After spending just over a year travelling between Nepal ,India, Sri Lanka and Sumatra, with a four-day stop in Singapore thrown in for good measure, arriving in Bangkok was a shock to the system. Travelling in the Sub-Indian continent and Sumatra we had gotten off the beaten path, we had gotten used to dealing with language barriers, overcoming cultural differences and usually being around more locals than foreigners, like us. When we did meet other foreigners, they were almost always travellers, not tourists and were on the same wavelength as us, we could share experiences and we could relate to each others point of view.
Arriving back in Bangkok was a shock to the system because suddenly we were surrounded by tourists, shopping malls, high rises and fancy hotels. This was a world we had become kind of disconnected from and it was strange to be back. An example of how weirded out we were by being ‘back in normality’, was when we met a friend not long after arriving.
After arriving in from the airport, we dropped our bags at our hotel and went out for dinner with a friend who has been living in Bangkok, working as a teacher for the last few years. We met at an Irish bar and when asked what I wanted to drink I froze. That’s right, an Irishman froze when asked what he wanted to drink! It sounds bizarre but it’s true. We hadn’t had much access to a full bar; it had been beer, whiskey or the local firewater in most situations for more than a year and now to have a full bar to choose from was overwhelming. In a panic I ordered a cider, (hadn’t had one of those in a while!) which ended up costing more than it would have had in Ireland. And there was shock number two; Bangkok ain’t cheap! While parts of Thailand are cheap, and Bangkok compared to Dublin is cheap, there are not many places on earth that are as cheap as Nepal, India or Sumatra. Even in those countries we had been travelling on a budget and to spend a whole days budget on a single drink seemed crazy.
The days passed us by in Bangkok, we were in a strange head space where we didn’t know what to do or where to go next. The money we had been travelling on to this point was running low and we knew we were going to have to go back to work soon in some way, shape or form. We started applying for jobs in Bangkok teaching but then decided against that idea. We thought about travelling on as far a Vietnam and working there for a while and then decided against that. China, Japan, Eastern Europe, South America, we went through every option under the sun and drove ourselves mad in the process.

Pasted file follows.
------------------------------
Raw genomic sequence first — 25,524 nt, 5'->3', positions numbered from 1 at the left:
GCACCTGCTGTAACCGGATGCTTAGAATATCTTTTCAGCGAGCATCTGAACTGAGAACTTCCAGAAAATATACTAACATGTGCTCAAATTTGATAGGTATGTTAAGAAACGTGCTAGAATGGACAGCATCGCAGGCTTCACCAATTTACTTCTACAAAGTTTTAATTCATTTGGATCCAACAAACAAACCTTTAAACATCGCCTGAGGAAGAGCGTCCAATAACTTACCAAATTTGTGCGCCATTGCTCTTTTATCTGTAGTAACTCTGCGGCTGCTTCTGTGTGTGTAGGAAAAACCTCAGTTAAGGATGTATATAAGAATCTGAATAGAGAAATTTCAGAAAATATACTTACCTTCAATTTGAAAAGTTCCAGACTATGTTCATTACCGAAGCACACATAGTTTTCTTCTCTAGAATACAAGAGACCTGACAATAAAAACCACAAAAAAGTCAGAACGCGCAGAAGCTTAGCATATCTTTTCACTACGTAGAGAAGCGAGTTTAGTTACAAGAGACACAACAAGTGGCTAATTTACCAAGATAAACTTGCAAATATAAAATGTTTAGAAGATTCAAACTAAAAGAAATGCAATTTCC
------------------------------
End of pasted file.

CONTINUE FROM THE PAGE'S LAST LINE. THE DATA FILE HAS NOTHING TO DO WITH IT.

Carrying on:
After weeks of deliberation we finally decided going back to Korea was the best option for us. We would go home for a few months first to spend time with family because we didn’t know when we would be home again and we needed to get our documents in order for our Korean applications. Also, we convinced ourselves while we were at home we would take cheap flights and travel around Europe but in hindsight this was dreaming. All this decision-making took us the best part of a month and in that time we just lived in Bangkok which was a cool experience in itself. Now we know what it would be like to live in one of the biggest cities in Asia and we’re thankful for that experience.
Having been to Bangkok before we didn’t feel under pressure to get out and do the ‘tourist’ thing, we wanted a more real, local experience. Eating in local outdoor markets, walking down random streets and doing everything but the Khaosan scene was how we passed the days. In our final week we went and checked out a few of the areas of the city we had never been before. We took a trip to China Town, Chatuchak market, took a boat down the river and visited some temples.
When the time came to go, we still weren’t ready, we still didn’t know that we had made the right decision but it was the decision we had made and we had to stick by it. Bangkok was probably the stepping stone we needed before being immersed back into a western country. Our next stop was going to be London and I don’t think we ever would have handled that change if it hadn’t been for our time in the capital of the ‘Land Of Smiles’. Going back to Ireland was only temporary at the end of the day and it wouldn’t be long until we’d be back out on the road, out of comfortable surroundings and back to doing what we love; travelling.
You may also like...
Latest posts by Brian Barry (see all)
- A Guide to Cycling Taiwan’s East Coast: Hualien to Taitung - 31 August, 2016
- 2 Days in Kuala Lumpur: 15 Things To Do - 22 July, 2016
- 27 Photos of Morocco to Inspire Wanderlust - 27 June, 2016
- A Local’s Guide: 33 Things To Do In Cork City - 10 June, 2016